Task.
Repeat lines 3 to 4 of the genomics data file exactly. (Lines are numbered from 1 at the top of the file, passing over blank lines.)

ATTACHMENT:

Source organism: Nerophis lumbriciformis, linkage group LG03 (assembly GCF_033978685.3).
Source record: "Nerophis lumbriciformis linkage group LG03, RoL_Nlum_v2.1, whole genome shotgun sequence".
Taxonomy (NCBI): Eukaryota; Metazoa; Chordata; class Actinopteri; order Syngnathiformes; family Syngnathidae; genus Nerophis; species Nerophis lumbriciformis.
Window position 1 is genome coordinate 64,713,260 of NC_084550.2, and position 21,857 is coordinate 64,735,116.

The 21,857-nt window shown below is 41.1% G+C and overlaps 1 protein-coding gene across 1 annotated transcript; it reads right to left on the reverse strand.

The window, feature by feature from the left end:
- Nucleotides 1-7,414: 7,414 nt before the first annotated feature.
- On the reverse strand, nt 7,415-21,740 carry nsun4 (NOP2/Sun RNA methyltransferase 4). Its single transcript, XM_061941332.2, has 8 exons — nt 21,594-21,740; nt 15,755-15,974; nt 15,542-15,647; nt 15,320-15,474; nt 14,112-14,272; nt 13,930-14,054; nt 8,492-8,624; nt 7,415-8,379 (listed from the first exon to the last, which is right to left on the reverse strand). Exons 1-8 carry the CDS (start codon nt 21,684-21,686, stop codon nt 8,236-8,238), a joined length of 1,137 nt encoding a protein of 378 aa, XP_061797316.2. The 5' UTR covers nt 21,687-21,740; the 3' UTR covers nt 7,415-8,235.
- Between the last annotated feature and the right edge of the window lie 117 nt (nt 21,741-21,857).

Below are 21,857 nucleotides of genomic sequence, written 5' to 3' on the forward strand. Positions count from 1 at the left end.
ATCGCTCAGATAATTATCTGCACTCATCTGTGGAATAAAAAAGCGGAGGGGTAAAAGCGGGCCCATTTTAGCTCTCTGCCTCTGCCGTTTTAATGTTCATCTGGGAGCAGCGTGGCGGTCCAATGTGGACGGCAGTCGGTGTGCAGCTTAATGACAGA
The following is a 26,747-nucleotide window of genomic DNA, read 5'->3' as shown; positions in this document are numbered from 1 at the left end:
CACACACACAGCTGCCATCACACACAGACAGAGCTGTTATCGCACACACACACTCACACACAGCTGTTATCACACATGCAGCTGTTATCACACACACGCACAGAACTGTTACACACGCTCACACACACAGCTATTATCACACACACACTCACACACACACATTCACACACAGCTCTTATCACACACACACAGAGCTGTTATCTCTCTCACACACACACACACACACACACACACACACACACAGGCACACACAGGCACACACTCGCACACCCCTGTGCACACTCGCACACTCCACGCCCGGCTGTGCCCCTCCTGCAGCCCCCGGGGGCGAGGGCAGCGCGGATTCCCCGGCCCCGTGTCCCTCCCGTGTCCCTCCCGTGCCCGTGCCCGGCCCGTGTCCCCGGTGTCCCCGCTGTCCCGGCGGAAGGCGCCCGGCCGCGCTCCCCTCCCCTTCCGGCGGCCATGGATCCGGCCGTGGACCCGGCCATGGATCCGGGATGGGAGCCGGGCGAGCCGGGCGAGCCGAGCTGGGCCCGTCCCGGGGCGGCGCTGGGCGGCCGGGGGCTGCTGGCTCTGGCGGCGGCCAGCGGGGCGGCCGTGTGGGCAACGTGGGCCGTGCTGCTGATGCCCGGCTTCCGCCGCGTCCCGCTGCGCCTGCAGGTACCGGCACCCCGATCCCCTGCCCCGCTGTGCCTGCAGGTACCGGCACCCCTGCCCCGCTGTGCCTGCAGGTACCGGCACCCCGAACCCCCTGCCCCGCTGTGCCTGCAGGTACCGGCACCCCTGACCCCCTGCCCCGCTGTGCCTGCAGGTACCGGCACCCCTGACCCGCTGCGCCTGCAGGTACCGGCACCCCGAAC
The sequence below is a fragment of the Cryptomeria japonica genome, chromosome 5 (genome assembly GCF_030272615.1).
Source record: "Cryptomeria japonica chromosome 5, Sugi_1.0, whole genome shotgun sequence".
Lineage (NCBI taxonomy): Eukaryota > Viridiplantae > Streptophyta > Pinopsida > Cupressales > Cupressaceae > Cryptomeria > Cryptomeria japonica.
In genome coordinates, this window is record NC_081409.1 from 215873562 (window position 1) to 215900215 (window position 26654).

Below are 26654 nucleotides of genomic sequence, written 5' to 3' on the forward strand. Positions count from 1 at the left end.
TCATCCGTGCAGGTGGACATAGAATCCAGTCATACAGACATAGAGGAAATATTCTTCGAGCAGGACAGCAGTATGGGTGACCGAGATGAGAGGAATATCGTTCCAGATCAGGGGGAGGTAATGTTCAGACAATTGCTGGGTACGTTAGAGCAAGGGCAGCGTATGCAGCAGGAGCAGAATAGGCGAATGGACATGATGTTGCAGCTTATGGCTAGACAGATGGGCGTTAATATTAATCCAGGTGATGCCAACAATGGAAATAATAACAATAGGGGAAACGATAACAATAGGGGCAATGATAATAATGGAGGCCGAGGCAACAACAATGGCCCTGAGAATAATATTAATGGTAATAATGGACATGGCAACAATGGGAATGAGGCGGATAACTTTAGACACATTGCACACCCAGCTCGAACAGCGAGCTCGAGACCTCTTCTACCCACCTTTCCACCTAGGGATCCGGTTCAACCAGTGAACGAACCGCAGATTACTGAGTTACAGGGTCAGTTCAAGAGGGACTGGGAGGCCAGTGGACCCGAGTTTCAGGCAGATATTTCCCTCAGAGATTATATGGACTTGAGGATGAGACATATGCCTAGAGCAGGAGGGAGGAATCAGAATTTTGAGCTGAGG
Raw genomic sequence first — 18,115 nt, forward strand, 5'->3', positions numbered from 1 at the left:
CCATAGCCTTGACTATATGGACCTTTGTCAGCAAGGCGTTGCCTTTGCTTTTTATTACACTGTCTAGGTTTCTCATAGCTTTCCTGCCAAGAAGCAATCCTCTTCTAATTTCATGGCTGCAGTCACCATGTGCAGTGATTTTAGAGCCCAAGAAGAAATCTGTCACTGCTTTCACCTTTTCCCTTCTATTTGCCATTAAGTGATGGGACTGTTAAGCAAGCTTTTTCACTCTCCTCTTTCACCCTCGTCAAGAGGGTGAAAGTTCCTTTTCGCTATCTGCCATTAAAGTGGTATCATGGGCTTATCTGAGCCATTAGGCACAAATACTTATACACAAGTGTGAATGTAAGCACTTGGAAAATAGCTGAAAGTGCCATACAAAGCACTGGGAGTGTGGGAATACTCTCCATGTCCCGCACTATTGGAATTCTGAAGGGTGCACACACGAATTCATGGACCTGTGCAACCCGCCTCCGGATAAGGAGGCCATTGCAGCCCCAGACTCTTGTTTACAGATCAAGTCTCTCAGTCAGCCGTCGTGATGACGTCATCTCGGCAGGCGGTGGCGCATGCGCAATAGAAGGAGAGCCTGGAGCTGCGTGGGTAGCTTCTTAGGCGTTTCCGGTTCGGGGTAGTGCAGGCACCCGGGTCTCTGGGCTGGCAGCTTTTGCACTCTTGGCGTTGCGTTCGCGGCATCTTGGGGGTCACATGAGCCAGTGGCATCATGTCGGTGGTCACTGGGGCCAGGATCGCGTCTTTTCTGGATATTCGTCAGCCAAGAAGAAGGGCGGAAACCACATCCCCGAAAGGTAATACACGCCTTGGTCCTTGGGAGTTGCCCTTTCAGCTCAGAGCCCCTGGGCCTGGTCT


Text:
Taxonomy (NCBI): Eukaryota; Metazoa; Chordata; class Actinopteri; order Syngnathiformes; family Syngnathidae; genus Nerophis; species Nerophis lumbriciformis.
Window position 1 is genome coordinate 64,713,260 of NC_084550.2, and position 21,857 is coordinate 64,735,116.